That’s not change, it’s more of the same
By Christian Brose There’s a couple of good pieces recently about how Obama isn’t delivering his much-promised change, but rather "more of the same." Jackson Diehl had one take this weekend on styles of leadership. And Bob Kagan has a similar take today when it comes to foreign policy. I’m happy to see that commentators are coming around to ...
By Christian Brose
By Christian Brose
There’s a couple of good pieces recently about how Obama isn’t delivering his much-promised change, but rather "more of the same." Jackson Diehl had one take this weekend on styles of leadership. And Bob Kagan has a similar take today when it comes to foreign policy. I’m happy to see that commentators are coming around to this argument, which I published three months ago. Heck, Diehl even swiped the title of my article: "George W. Obama." I guess imitation is the sincerest form of flattery, right?
I recount this not to claim credit (well, maybe a little…), but rather as a way in to talk about this interesting reported piece by Spencer Ackerman on the state of conservative foreign policy debate. It’s not spoiling anything to say that the article’s conclusion is that the right is adrift. As you’ll see, I offered Spencer my two cents on the record, but even despite that, his article is worth pondering.
Here’s the lede:
During his first 45 days in office, President Obama has made several sharp departures from the foreign policies of the Bush administration that were shaped in the wake of the Sept. 11 attacks. Obama has announced a timetable for staggered withdrawal from Iraq. He has ordered 17,000 additional troops to Afghanistan and engaged in a wide-ranging review of U.S. war aims. And he has begun exploring direct negotiations with the Iranian government.
And the response from the conservative movement and the Republican Party — which turned or sought to turn every election after 9/11 into a referendum on foreign policy and national security — has largely been either silence or agreement.
Now, if this is evidence of a "sharp departure", then I think Democrats have more to answer for than Republicans. As I see it, Obama is simply taking the next logical step on Iraq that was made possible by the surge and the Status of Forces Agreement. It remains to be seen where he’ll end up on Afghanistan, but it’ll likely be a better-resourced version of the strategy the Bush administration pursued at one time (2003-05) and realized it had to recapture by 2008. And on Iran, Obama seems to have adopted Bush’s sticks-and-carrots approach, just with the possibility of more carrots. For that to work, though, Obama will need more sticks, and as Kristen Silverberg has argued, he’s missing his window to get them.
If this is change, then conservatives should be feeling pretty good. Of course there are things to disagree with, and readers of this blog will know them well. But those disagreements look pretty tactical to me. Should we make a deal with Russia on Iran and missile defense? Should we continue to support representative government for Afghanistan? How might we have cast our Iraq withdrawal differently? All important questions, but not exactly differences of grand strategy. At this point at least, it’s hard to escape the conclusion that, on foreign policy, the Obama administration is shaping up to look a whole lot like the third term of George W. Bush.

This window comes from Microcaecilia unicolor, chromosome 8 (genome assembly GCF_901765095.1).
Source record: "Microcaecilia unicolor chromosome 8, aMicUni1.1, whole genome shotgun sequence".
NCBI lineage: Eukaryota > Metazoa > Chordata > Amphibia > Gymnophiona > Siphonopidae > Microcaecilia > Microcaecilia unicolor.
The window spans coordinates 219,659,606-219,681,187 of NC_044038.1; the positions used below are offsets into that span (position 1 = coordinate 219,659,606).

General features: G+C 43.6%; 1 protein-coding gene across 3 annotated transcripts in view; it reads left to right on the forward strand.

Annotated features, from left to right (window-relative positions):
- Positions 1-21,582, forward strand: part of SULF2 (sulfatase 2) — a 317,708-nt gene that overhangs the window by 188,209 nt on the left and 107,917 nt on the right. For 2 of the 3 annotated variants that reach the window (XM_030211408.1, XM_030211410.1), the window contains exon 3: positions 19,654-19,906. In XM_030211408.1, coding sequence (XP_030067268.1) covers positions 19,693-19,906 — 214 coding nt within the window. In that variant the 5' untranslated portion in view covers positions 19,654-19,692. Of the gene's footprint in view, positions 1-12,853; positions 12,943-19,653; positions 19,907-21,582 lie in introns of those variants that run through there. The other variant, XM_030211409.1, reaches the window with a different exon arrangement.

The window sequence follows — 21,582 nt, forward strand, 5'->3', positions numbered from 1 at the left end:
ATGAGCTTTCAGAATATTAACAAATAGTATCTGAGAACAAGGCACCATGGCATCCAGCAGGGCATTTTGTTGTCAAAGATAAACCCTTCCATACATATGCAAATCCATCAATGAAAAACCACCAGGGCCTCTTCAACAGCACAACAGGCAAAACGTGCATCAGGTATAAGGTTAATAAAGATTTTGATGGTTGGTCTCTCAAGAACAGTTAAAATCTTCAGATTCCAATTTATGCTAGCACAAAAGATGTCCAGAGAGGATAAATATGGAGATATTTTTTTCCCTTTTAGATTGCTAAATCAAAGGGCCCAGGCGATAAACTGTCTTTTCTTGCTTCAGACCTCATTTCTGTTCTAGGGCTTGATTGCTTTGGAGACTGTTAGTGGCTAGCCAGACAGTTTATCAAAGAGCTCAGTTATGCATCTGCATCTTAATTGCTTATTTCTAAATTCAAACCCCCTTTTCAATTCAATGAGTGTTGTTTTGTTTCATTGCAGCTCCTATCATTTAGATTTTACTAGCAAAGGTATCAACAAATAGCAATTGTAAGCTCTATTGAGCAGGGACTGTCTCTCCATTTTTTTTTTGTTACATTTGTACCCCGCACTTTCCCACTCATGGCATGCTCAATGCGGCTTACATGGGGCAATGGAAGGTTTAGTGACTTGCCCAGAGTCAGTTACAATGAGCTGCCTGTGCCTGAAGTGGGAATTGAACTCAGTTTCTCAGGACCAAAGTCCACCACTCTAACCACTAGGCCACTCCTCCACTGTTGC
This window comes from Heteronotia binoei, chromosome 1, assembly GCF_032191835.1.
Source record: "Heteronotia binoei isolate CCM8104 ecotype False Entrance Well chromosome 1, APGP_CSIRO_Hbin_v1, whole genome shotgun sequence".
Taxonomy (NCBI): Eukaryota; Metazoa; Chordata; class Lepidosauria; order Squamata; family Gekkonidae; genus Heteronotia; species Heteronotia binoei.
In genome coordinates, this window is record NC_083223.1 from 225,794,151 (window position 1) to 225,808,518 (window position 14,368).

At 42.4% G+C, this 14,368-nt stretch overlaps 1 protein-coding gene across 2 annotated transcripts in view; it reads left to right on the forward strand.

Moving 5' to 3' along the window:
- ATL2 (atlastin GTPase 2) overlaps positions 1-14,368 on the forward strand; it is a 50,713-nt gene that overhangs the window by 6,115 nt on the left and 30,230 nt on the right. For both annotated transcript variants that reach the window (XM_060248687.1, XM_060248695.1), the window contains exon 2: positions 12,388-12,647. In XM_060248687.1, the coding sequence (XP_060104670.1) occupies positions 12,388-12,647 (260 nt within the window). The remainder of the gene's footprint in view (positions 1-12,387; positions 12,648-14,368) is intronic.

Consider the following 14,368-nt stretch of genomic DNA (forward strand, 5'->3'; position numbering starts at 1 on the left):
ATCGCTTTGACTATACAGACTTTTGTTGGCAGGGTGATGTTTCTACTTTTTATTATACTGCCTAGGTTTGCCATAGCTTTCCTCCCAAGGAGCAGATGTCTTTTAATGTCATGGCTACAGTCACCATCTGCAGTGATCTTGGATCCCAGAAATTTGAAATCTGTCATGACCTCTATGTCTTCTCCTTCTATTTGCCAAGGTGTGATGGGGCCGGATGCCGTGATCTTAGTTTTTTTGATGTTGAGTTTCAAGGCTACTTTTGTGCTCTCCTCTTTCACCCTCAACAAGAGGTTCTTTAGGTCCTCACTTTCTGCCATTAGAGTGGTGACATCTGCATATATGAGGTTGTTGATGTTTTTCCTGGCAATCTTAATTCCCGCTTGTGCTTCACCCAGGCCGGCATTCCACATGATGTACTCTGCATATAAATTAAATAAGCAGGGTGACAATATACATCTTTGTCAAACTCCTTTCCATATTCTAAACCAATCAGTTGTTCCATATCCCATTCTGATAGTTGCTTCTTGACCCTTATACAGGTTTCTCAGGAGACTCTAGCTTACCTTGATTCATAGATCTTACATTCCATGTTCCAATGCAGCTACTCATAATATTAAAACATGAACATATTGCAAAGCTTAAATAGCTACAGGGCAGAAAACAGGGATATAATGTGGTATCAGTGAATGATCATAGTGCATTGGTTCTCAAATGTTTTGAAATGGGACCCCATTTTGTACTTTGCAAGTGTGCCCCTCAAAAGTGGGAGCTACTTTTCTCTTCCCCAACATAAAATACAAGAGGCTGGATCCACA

Spencer’s article suggests that the "Republican consensus" on foreign policy has collapsed, and that the most energetic debates are now occurring on the left. I think this gets it almost backwards. There never was anything remotely like a foreign policy consensus on the right. The debates between neo-cons and realists, unilateralists and multilateralists, retrenchers and interveners, or myriad others are old and unresolved. This was true throughout the Bush administration, and it’s still true today.
As for debates on the left, they’re certainly vibrant, but do they actually change anything? I don’t see much evidence that Democrats are not still following the lead of Republicans on foreign policy and national security, just as they largely have for eight years now. For better or for worse, Democrats did not put forward some appealing, realistic alternative to Bush’s first term foreign policies. And then, when many of those first-term policies began proving untenable or just plain counterproductive, it was largely the Bush administration that corrected itself during its second term. And now, after much talk of alternative worldviews and strategies over the past four years, the Democrats are finally back in power, and what are they doing? Basically continuing with the shifted course that Bush charted in his second term — with a few changes here and there that are neither broadly strategic nor utterly disagreeable (for now, that is).
Indeed, it might even be asked whether U.S. foreign policy as it is now conceived and practiced is almost entirely the product of the lessons the Bush administration learned from its own successes and screw-ups.
As for what comes next, I hope this blog can help figure that out. Because even if I am correct, and Bush’s foreign policy circa 2008 was right for that time and the present one, it won’t always be that way. And as I see it, the biggest challenge for thinking about foreign policy when you’re not actually making it is that you become unhinged from reality and live only in the past. You assume the world and its challenges are the same as they were the last time you were in power. (See Clinton 1993 and Bush 2001.) That’s a mistake Republicans must avoid, even as they point out, rightly, how little Obama is actually changing the foreign policy he inherited.
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